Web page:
Best of Toronto International Film Festival: Part One by Jeff Mitchell

Best of TIFF 2018 – Part One


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As noted on the Toronto International Film Festival’s or TIFF’s website, this movie celebration “is dedicated to presenting the best of international and Canadian cinema and creating transformational experiences for film lovers and creators of all ages and backgrounds.”  From firsthand experience, this critic concurs. 


Certainly, TIFF is a mammoth 11-day event, but this proud Toronto jewel also carries an equally strong qualitative core of personable and efficient touches, not unlike our own Phoenix Film Festival.  Well, this proud Phoenician arrived in Toronto on Sept. 5 to attend this year’s TIFF and caught 26 movies so far (as of Sept. 13).  Yes, watching so many movies can be a dizzying experience, but I paused for a few moments to jot down five of the very best films that I have seen so far.  On Sept. 21, I’ll add an additional five in a “Best of TIFF 2018 – Part Two” article.



“Capernaum” – Zain (Zain Al Rafeea), a 12-year-old, sues his parents for bringing him into this world.  Over the course of director Nadine Labaki’s two-hour movie, the audience will discover Zain’s heartbreaking reasons.  Told in retrospect, Zain runs away from home and lives on the streets of Beirut, but even worse, he – somehow - becomes a caretaker to a baby.  As the two trudge from one brutal circumstance to the next, Labaki must carry remarkable patience when filming the untrained actors during their hopeless journey.  “Capernaum” rips at your core and leaves you exhausted, as evidenced at a TIFF screening.  Just after the film ended, a woman sitting next to this particular critic said, “This movie destroyed me.”  Completely agree. 


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“Cold War” –  Music director Wiktor (Tomasz Kot) meets Zula (Joanna Kulig) during a tryout for a new song and dance ensemble in 1949 Poland, and soon after, they start a fervent love affair in the most beautifully-shot movie of the year…so far.  Although their on-again, off-again relationship – admittedly - carries familiar beats, director Pawel Pawlikowski (“Ida” (2014)) captures and documents the couple’s emotional devotion, even when they live apart.  The score, cinematography and camerawork develop into the film’s third, fourth and fifth main characters, as the gorgeous black and white picture tempts one to walk up to the big screen and swim in Pawlikowski’s post-WWII cinematic triumph. 


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“If Beale Street Could Talk” – Director Barry Jenkins adapts James Baldwin’s novel into a film of dreamy beauty and rich textures but also weaves a troubling narrative that feels all-too-common in the United States of America.  Tish (KiKi Layne) and Fonny (Stephan James) have been friends since childhood, but their relationship grows romantic as adults.  They are young – 19 and 22 years-old – but Tish’s parents and Fonny’s father joyfully offer their love and encouragement.  Unfortunately, life can often meddle with our perfectly-designed plans, and this young woman and man become its latest victims.  Several strong supporting performances bolster Layne and James, led by Teyonah Parris as Tish’s sister and Brian Tyree Henry as Fonny’s friend.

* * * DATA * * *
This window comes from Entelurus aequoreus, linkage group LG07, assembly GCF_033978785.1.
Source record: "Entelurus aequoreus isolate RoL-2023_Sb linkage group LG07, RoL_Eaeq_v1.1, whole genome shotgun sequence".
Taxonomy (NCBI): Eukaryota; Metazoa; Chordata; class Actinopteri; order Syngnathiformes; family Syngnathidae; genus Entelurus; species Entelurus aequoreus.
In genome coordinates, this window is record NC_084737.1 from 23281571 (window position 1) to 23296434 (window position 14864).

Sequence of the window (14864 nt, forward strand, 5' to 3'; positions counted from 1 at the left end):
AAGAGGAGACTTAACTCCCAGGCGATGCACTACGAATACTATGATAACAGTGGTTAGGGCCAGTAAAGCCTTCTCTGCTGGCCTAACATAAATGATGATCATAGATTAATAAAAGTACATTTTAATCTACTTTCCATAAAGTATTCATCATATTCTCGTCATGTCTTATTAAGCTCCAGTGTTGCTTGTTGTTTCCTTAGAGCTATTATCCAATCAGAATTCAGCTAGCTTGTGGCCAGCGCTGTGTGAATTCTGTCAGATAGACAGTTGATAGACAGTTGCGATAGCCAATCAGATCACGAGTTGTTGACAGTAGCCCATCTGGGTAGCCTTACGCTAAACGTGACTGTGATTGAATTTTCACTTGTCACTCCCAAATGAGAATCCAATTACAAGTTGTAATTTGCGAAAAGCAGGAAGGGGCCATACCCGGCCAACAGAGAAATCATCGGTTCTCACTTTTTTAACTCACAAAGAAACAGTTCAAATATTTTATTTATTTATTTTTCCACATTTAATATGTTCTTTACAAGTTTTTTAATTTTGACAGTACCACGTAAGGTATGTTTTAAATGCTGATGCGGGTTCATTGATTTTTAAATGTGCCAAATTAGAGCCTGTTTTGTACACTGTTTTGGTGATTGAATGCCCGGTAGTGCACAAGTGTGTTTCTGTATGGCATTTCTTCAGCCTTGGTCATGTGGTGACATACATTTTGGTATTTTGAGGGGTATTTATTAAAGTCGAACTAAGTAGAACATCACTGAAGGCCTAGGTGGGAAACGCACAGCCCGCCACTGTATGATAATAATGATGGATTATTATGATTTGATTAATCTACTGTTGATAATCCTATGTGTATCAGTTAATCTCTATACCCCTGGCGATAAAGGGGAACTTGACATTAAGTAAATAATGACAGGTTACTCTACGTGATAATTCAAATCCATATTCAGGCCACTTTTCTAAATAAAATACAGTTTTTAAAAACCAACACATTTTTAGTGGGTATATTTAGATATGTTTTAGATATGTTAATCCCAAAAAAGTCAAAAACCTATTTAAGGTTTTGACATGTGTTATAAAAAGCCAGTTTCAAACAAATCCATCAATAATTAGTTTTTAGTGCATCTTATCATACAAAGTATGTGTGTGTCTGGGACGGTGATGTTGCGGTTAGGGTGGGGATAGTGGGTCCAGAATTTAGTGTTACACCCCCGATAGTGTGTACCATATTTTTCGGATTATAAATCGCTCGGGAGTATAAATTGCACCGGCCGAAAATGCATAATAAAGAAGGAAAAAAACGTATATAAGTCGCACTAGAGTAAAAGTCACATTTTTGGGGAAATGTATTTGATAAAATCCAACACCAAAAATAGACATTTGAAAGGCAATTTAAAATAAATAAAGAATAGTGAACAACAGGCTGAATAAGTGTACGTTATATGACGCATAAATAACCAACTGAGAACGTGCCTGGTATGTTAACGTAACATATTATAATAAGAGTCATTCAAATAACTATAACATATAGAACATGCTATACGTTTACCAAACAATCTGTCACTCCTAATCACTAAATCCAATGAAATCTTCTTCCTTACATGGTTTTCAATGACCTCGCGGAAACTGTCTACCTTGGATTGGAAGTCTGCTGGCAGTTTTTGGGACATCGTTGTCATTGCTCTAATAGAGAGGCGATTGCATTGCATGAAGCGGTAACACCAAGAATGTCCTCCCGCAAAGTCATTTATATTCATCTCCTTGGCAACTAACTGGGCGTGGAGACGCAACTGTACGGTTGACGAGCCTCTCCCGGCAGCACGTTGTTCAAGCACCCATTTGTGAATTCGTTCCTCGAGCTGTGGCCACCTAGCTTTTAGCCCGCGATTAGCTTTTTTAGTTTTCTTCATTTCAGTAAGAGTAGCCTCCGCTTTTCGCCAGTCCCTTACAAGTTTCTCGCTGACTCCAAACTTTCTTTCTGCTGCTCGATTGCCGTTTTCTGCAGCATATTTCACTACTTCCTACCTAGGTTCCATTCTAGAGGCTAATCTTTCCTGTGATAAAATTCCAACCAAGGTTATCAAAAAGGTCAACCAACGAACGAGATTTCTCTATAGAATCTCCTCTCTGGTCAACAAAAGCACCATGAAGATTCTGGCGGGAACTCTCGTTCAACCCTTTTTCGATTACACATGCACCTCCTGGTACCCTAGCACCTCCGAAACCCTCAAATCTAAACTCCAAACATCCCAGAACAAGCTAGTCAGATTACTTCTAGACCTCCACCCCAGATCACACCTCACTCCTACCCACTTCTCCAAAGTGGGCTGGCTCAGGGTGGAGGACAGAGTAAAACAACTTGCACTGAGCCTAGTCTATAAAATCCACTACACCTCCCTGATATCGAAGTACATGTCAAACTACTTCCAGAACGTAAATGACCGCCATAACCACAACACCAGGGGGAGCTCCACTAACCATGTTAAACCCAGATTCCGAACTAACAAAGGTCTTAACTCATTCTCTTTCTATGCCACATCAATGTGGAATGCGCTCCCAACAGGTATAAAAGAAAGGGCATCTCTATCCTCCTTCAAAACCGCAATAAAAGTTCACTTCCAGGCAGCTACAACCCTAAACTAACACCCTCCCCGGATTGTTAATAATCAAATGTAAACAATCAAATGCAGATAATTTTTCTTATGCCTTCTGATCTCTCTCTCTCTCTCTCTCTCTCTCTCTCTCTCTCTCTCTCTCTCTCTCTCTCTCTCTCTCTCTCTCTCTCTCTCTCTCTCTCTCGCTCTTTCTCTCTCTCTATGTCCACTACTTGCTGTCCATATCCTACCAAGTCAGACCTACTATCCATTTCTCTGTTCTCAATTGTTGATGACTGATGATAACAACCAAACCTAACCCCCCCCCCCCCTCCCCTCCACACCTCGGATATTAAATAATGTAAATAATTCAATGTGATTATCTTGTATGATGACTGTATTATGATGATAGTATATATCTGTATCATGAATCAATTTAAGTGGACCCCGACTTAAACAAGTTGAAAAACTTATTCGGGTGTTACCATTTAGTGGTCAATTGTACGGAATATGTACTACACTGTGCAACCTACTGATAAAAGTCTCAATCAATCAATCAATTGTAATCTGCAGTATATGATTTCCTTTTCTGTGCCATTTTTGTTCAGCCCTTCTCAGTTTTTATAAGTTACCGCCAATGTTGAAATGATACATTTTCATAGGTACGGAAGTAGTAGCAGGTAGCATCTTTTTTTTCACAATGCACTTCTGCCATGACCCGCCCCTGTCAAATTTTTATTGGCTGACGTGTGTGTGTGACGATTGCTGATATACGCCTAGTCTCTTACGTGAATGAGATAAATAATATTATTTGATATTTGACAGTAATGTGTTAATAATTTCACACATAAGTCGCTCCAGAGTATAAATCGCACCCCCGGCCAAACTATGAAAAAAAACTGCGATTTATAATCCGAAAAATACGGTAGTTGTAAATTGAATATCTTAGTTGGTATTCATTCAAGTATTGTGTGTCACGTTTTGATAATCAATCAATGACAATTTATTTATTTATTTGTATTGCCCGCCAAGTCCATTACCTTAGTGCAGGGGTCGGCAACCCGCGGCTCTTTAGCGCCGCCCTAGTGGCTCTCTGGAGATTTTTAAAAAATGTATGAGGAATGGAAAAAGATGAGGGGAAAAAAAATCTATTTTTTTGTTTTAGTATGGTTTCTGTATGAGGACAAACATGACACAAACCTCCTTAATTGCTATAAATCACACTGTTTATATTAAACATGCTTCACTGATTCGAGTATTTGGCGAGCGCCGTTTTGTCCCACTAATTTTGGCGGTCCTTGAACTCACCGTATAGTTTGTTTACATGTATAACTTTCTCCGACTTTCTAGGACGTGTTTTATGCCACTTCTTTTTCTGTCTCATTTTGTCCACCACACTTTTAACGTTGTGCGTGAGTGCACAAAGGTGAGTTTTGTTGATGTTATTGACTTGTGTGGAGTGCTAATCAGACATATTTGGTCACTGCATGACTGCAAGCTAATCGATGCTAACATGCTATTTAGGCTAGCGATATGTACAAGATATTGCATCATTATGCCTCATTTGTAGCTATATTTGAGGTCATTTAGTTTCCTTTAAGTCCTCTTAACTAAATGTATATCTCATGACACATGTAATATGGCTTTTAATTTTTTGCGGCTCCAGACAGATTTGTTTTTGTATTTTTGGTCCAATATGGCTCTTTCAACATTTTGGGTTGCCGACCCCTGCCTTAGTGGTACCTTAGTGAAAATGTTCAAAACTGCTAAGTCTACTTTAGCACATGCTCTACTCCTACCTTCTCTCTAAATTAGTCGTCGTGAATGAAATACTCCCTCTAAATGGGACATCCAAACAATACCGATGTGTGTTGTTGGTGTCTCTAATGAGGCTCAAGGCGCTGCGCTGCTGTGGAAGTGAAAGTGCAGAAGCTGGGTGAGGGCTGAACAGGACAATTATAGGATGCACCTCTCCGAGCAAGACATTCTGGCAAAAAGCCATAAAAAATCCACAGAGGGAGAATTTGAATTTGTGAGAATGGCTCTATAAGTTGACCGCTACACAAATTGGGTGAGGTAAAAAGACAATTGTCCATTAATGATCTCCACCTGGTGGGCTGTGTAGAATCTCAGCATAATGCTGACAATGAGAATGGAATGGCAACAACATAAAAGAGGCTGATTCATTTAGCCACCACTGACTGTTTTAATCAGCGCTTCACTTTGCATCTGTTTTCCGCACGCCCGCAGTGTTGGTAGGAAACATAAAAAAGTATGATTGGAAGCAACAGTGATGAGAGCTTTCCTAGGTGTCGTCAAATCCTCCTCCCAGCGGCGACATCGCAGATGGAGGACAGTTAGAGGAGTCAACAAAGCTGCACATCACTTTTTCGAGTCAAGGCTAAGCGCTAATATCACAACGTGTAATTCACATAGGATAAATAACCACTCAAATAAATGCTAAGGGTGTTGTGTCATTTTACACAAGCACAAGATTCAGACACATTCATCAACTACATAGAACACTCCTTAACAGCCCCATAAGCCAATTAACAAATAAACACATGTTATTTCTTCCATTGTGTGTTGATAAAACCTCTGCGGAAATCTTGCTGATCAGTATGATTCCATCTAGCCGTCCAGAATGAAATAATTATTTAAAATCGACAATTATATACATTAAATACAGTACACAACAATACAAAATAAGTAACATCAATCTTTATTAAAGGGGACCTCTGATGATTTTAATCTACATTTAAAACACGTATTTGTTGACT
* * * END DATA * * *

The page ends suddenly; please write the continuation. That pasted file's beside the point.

“Transit” – Writer/director Christian Petzold’s latest is a surreal puzzler that begins two moves ahead of us, and then we play catch-up for most of the 101-minute runtime.  Georg (Franz Rogowski) is on the run!  He’s a German living in Paris but needs to quickly flee the city and country.  He’s close to his escape while hiding in Marseille and waiting for his getaway-ship to arrive.  As Georg lingers in this seaside city, one might wonder why the events mirror WWII, but everything on-screen looks like 2018.  Meanwhile a mysterious woman (Paula Beer) repeatedly appears in Georg’s life for a few seconds at a time and then scurries away.  It is not important to actively investigate your questions during Petzold’s film, but rather, let the narrative run through you.  



“Widows” – The best ensemble cast of the year stars in the best crime film of the far.  Viola Davis, Michelle Rodriguez and Elizabeth Debicki play widows who attempt a heist, even though they have zero armed-robbery experience.  This layered and stressful picture from Steve McQueen (“Shame” (2011), “12 Years a Slave” (2013)) meticulously plunges into lawbreaking, politics and family with stylish, violent action sequences and affecting sentiment of personal loss.  McQueen delivers thrills and yanks on heartstrings in an experience that hoists you onto a dangerous ride and dazzles with highly-memorable characters and several moving parts.  Colin Farrell, Brian Tyree Henry, Daniel Kaluuya, Liam Neeson, and Robert Duvall co-star.


Jeff – a member of the Phoenix Critics Circle – has penned film reviews since 2008 and graduated from ASU’s Walter Cronkite School of Journalism.  Follow Jeff and the Phoenix Film Festival on Twitter @MitchFilmCritic and @PhoenixFilmFest, respectively.